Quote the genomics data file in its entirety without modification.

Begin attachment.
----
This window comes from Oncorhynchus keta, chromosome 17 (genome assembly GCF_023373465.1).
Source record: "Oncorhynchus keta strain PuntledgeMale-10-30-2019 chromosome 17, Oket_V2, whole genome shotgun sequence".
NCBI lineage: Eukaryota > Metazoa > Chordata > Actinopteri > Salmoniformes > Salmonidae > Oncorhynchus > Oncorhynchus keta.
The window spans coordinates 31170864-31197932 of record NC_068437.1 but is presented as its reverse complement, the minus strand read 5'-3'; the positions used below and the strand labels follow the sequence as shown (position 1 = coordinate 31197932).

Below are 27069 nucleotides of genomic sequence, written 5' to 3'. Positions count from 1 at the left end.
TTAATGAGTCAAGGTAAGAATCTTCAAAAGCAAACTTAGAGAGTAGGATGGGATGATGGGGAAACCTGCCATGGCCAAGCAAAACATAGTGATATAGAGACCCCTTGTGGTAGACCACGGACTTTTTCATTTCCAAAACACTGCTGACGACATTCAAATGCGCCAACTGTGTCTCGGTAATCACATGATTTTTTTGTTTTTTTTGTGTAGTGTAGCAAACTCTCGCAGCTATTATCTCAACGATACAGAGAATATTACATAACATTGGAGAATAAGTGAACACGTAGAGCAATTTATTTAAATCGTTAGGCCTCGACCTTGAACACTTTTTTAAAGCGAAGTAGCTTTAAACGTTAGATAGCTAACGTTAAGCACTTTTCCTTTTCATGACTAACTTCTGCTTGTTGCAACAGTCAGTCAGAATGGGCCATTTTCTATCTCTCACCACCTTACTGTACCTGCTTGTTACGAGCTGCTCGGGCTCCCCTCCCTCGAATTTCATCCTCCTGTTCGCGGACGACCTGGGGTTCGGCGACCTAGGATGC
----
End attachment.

This window comes from Oncorhynchus keta, chromosome 17 (genome assembly GCF_023373465.1).
Source record: "Oncorhynchus keta strain PuntledgeMale-10-30-2019 chromosome 17, Oket_V2, whole genome shotgun sequence".
NCBI lineage: Eukaryota > Metazoa > Chordata > Actinopteri > Salmoniformes > Salmonidae > Oncorhynchus > Oncorhynchus keta.
The window spans coordinates 31170864-31197932 of record NC_068437.1 but is presented as its reverse complement, the minus strand read 5'-3'; the positions used below and the strand labels follow the sequence as shown (position 1 = coordinate 31197932).

Below are 27069 nucleotides of genomic sequence, written 5' to 3'. Positions count from 1 at the left end.
TTAATGAGTCAAGGTAAGAATCTTCAAAAGCAAACTTAGAGAGTAGGATGGGATGATGGGGAAACCTGCCATGGCCAAGCAAAACATAGTGATATAGAGACCCCTTGTGGTAGACCACGGACTTTTTCATTTCCAAAACACTGCTGACGACATTCAAATGCGCCAACTGTGTCTCGGTAATCACATGATTTTTTTGTTTTTTTTGTGTAGTGTAGCAAACTCTCGCAGCTATTATCTCAACGATACAGAGAATATTACATAACATTGGAGAATAAGTGAACACGTAGAGCAATTTATTTAAATCGTTAGGCCTCGACCTTGAACACTTTTTTAAAGCGAAGTAGCTTTAAACGTTAGATAGCTAACGTTAAGCACTTTTCCTTTTCATGACTAACTTCTGCTTGTTGCAACAGTCAGTCAGAATGGGCCATTTTCTATCTCTCACCACCTTACTGTACCTGCTTGTTACGAGCTGCTCGGGCTCCCCTCCCTCGAATTTCATCCTCCTGTTCGCGGACGACCTGGGGTTCGGCGACCTAGGATGC